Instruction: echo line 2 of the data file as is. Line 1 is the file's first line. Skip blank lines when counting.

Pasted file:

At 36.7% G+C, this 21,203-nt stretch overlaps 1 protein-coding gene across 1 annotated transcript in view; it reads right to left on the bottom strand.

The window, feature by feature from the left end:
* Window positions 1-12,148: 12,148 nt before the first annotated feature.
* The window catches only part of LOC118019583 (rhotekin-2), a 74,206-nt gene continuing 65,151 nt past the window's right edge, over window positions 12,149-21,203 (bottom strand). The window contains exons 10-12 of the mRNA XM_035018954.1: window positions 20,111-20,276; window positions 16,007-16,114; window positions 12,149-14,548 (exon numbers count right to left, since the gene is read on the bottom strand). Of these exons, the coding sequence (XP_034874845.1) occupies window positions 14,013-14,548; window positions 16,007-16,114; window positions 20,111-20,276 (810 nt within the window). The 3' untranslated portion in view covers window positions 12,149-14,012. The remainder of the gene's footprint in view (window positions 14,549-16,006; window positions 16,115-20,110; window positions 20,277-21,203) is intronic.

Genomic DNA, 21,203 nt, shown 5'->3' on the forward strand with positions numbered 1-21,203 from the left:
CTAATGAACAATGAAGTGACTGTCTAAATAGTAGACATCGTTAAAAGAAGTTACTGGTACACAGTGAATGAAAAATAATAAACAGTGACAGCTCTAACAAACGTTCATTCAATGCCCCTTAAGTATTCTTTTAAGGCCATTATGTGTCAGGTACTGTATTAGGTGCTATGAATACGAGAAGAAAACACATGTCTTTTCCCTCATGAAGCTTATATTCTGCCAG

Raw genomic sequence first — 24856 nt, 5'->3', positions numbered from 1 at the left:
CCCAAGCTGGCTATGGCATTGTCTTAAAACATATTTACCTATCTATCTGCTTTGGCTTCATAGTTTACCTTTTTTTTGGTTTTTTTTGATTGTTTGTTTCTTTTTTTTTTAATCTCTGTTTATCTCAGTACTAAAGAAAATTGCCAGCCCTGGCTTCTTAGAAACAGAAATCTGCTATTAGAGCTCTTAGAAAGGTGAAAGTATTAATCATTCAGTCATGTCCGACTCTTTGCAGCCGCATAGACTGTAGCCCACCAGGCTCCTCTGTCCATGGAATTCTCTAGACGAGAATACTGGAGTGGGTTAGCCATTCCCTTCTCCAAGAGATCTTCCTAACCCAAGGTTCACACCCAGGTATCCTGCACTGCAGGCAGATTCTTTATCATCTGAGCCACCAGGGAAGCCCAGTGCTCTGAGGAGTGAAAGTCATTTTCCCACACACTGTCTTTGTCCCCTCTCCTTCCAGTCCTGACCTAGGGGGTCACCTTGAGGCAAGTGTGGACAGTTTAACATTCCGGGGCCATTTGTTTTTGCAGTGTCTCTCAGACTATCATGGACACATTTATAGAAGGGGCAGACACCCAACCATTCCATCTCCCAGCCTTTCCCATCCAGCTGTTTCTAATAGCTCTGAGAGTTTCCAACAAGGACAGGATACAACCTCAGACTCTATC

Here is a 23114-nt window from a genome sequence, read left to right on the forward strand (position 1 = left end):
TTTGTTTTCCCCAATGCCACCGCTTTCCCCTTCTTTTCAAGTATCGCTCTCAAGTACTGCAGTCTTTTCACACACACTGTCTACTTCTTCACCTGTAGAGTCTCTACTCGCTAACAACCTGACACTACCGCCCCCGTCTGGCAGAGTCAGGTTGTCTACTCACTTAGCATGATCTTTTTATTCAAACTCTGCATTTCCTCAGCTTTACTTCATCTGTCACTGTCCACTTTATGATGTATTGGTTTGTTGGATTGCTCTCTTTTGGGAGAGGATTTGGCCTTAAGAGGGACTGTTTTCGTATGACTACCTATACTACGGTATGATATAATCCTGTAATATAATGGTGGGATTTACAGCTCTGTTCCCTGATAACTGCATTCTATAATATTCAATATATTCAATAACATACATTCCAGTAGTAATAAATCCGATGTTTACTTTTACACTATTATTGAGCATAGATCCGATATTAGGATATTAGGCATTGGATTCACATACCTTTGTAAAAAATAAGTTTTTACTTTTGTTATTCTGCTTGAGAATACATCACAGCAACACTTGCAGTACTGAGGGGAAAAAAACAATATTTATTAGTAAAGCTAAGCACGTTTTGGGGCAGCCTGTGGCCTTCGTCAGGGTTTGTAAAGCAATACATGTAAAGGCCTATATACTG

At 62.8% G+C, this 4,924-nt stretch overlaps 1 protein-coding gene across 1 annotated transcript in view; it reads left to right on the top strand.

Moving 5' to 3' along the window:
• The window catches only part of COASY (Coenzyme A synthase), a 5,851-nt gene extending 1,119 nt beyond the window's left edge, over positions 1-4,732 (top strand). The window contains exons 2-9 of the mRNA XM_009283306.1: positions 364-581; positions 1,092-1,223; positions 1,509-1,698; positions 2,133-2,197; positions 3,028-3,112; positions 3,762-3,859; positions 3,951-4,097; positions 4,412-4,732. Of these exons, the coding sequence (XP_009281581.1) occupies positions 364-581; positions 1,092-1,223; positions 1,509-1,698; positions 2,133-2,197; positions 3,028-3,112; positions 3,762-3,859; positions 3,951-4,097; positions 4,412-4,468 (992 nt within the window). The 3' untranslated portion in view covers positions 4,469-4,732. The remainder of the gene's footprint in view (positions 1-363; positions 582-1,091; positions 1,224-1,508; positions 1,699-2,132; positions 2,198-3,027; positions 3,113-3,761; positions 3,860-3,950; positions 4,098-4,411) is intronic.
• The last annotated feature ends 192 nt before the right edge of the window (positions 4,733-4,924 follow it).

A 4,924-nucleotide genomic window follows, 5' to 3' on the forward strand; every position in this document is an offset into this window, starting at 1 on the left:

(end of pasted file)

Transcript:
The window, feature by feature from the left end: